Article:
Although CPI primarily works with homeowners and businesses, we do want to make sure you’re safe and secure in your temporary rental. Consider the following simple, yet effective apartment security tips to ensure you and your family’s safety while living in an apartment.
Here are 14 of our best tips for apartment security and safety:
- Research crime in the area before deciding to move into an apartment.
- Make sure your apartment complex is well-lit and well-maintained.
- Make note of the apartment’s security features (or lack thereof).
- Meet your neighbors.
- Store valuables in a fire-proof safe, or hide them well.
- Install a security system or security cameras.
- Always appear to be home.
- Make sure your apartment door has a deadbolt.
- Secure your apartment’s sliding glass door.
- Always lock your door.
- Install blinds or curtains.
- Always lock your windows.
- Pay extra close attention to doors and windows if you live in a first-floor apartment.
- Don’t use your balcony or porch as storage.
Choosing a Secure Apartment
Research crime in the area before deciding to move into an apartment
The fact is location matters. Before putting down a deposit on an apartment, take some time to look at the area’s crime statistics or talk to residents and business owners nearby to get a feel for how safe the area is.
Make sure your apartment complex is well-lit and well-maintained
Any common areas should have good lighting and, if possible, security cameras. Pay attention to the lighting in parking lots, hallways, stairwells, mailrooms, laundry rooms, trashcan or dumpster areas, and any other common areas. Good lighting at night goes a long way in keeping an apartment safe. Additionally, it’s a good sign if common areas can only be accessed by key, key card, fob, or a code.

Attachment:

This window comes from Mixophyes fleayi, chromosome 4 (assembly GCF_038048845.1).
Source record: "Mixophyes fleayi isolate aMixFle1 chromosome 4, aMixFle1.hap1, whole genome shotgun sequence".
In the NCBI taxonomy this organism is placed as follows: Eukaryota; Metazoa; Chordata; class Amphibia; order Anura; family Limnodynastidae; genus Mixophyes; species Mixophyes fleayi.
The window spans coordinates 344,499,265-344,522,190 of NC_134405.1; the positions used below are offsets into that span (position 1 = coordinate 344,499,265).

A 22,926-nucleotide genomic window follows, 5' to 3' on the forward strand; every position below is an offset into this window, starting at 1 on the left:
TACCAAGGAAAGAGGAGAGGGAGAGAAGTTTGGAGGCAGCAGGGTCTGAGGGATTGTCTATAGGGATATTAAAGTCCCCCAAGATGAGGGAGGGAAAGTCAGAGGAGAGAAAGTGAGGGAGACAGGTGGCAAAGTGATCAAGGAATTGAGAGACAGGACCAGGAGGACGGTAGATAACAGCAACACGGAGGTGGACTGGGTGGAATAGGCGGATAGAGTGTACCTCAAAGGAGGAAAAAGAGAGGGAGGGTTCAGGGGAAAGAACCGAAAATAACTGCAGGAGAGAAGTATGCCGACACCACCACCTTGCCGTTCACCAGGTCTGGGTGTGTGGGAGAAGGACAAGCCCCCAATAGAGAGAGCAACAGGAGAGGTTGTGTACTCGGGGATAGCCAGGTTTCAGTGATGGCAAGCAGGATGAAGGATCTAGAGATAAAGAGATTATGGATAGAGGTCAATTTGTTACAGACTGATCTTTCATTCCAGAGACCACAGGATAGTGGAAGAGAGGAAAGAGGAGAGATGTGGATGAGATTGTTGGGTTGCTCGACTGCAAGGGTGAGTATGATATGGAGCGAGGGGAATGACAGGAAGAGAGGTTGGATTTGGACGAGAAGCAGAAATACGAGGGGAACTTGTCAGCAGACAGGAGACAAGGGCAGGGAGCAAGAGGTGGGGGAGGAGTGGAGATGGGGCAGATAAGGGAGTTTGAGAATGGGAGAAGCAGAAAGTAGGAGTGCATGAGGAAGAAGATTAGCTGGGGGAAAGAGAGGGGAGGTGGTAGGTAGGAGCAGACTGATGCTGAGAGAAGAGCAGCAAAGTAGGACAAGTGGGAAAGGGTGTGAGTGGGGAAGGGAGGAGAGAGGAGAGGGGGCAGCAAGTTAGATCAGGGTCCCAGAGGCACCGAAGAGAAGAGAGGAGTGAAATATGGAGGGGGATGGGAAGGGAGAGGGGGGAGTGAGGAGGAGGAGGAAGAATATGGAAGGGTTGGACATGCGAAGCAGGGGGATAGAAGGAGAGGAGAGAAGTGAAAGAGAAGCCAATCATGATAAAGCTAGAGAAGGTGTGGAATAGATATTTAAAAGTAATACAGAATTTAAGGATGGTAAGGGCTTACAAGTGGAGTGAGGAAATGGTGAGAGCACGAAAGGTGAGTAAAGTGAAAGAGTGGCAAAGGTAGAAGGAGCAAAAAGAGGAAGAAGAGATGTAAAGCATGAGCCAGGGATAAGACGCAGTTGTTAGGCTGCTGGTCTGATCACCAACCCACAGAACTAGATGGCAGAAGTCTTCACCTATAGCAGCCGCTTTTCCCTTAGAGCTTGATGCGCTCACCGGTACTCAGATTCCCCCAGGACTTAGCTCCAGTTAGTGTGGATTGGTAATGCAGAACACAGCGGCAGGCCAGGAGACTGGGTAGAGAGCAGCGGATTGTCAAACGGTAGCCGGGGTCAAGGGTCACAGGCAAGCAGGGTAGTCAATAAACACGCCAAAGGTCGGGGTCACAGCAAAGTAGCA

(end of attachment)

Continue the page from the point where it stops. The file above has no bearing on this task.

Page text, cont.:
An apartment complex’s overall appearance can also be a good indicator of how safe it is. Overgrown landscaping, potholes in the parking lot, and dirty common areas may be indicative of a landlord or property management team who won’t quickly respond to any apartment safety concerns or security issues, such as broken locks or burnt-out light bulbs.
Make note of the apartment’s security features (or lack thereof).
When you tour an apartment, pay special attention to the doors’ locks, whether or not there are other security mechanisms like a peephole or chain lock, whether the windows lock well, if there are working smoke alarms and carbon monoxide detectors, if there are posted fire escape plans and emergency exits, and other key safety features. Additionally, be sure to ask if they change the locks or door codes between tenants.
General Apartment Safety Tips
Meet your neighbors
If you’re wondering what to do when moving into a new apartment, one of the first steps to take to increase your apartment’s security is to meet your neighbors. When you know your neighbors, you can look out for each other and notify each other if you notice anything suspicious or out of the ordinary. Plus, it’s always nice to have someone to say hello to as you come and go!
Store valuables in a fire-proof safe, or hide them well
Safes can keep your belongings safe from not only thieves and burglars, but also maintenance workers or even guests. Invest in a high-quality safe to hold your important documents, jewelry, and anything else of high value, and ask your property manager if you can bolt it to the apartment’s walls or floor. This safe will also protect your valuables in the case of an apartment fire or other disaster. If a safe isn’t an option, hide your valuables well so they won’t be easily found by a burglar.